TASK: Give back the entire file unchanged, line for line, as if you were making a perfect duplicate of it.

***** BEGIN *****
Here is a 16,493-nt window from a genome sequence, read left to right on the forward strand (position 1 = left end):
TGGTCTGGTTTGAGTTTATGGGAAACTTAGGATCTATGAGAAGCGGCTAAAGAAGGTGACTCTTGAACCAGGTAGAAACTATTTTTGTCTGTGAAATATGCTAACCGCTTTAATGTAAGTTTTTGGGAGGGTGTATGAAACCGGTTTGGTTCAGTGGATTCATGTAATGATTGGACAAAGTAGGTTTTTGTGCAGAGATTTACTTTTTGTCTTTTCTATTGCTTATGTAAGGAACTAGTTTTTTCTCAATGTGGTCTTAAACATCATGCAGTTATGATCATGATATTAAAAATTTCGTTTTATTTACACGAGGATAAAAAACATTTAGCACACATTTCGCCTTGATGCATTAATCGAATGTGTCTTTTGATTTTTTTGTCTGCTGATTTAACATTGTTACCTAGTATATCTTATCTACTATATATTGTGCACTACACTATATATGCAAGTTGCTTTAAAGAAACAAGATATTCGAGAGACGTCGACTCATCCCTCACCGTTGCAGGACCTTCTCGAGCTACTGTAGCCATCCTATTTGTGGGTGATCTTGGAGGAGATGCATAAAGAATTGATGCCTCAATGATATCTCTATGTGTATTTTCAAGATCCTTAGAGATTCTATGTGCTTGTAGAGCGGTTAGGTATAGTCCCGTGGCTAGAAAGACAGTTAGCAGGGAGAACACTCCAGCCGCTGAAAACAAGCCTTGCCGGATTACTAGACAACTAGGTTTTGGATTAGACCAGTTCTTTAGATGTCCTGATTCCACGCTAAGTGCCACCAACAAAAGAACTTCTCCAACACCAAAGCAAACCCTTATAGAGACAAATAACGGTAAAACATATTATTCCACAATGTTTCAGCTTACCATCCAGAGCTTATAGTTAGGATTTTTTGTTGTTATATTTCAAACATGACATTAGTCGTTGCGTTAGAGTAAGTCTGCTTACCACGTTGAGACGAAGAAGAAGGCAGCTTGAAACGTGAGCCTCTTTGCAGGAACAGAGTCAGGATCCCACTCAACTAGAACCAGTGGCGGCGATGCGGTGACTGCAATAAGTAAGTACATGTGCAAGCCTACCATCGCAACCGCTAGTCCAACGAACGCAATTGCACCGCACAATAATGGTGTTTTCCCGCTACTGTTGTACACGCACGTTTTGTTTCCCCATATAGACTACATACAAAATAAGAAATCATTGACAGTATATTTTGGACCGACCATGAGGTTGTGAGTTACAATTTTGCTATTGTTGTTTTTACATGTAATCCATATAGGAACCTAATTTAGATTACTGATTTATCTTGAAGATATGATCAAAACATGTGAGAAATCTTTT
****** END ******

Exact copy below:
Here is a 16,493-nt window from a genome sequence, read left to right on the forward strand (position 1 = left end):
TGGTCTGGTTTGAGTTTATGGGAAACTTAGGATCTATGAGAAGCGGCTAAAGAAGGTGACTCTTGAACCAGGTAGAAACTATTTTTGTCTGTGAAATATGCTAACCGCTTTAATGTAAGTTTTTGGGAGGGTGTATGAAACCGGTTTGGTTCAGTGGATTCATGTAATGATTGGACAAAGTAGGTTTTTGTGCAGAGATTTACTTTTTGTCTTTTCTATTGCTTATGTAAGGAACTAGTTTTTTCTCAATGTGGTCTTAAACATCATGCAGTTATGATCATGATATTAAAAATTTCGTTTTATTTACACGAGGATAAAAAACATTTAGCACACATTTCGCCTTGATGCATTAATCGAATGTGTCTTTTGATTTTTTTGTCTGCTGATTTAACATTGTTACCTAGTATATCTTATCTACTATATATTGTGCACTACACTATATATGCAAGTTGCTTTAAAGAAACAAGATATTCGAGAGACGTCGACTCATCCCTCACCGTTGCAGGACCTTCTCGAGCTACTGTAGCCATCCTATTTGTGGGTGATCTTGGAGGAGATGCATAAAGAATTGATGCCTCAATGATATCTCTATGTGTATTTTCAAGATCCTTAGAGATTCTATGTGCTTGTAGAGCGGTTAGGTATAGTCCCGTGGCTAGAAAGACAGTTAGCAGGGAGAACACTCCAGCCGCTGAAAACAAGCCTTGCCGGATTACTAGACAACTAGGTTTTGGATTAGACCAGTTCTTTAGATGTCCTGATTCCACGCTAAGTGCCACCAACAAAAGAACTTCTCCAACACCAAAGCAAACCCTTATAGAGACAAATAACGGTAAAACATATTATTCCACAATGTTTCAGCTTACCATCCAGAGCTTATAGTTAGGATTTTTTGTTGTTATATTTCAAACATGACATTAGTCGTTGCGTTAGAGTAAGTCTGCTTACCACGTTGAGACGAAGAAGAAGGCAGCTTGAAACGTGAGCCTCTTTGCAGGAACAGAGTCAGGATCCCACTCAACTAGAACCAGTGGCGGCGATGCGGTGACTGCAATAAGTAAGTACATGTGCAAGCCTACCATCGCAACCGCTAGTCCAACGAACGCAATTGCACCGCACAATAATGGTGTTTTCCCGCTACTGTTGTACACGCACGTTTTGTTTCCCCATATAGACTACATACAAAATAAGAAATCATTGACAGTATATTTTGGACCGACCATGAGGTTGTGAGTTACAATTTTGCTATTGTTGTTTTTACATGTAATCCATATAGGAACCTAATTTAGATTACTGATTTATCTTGAAGATATGATCAAAACATGTGAGAAATCTTTT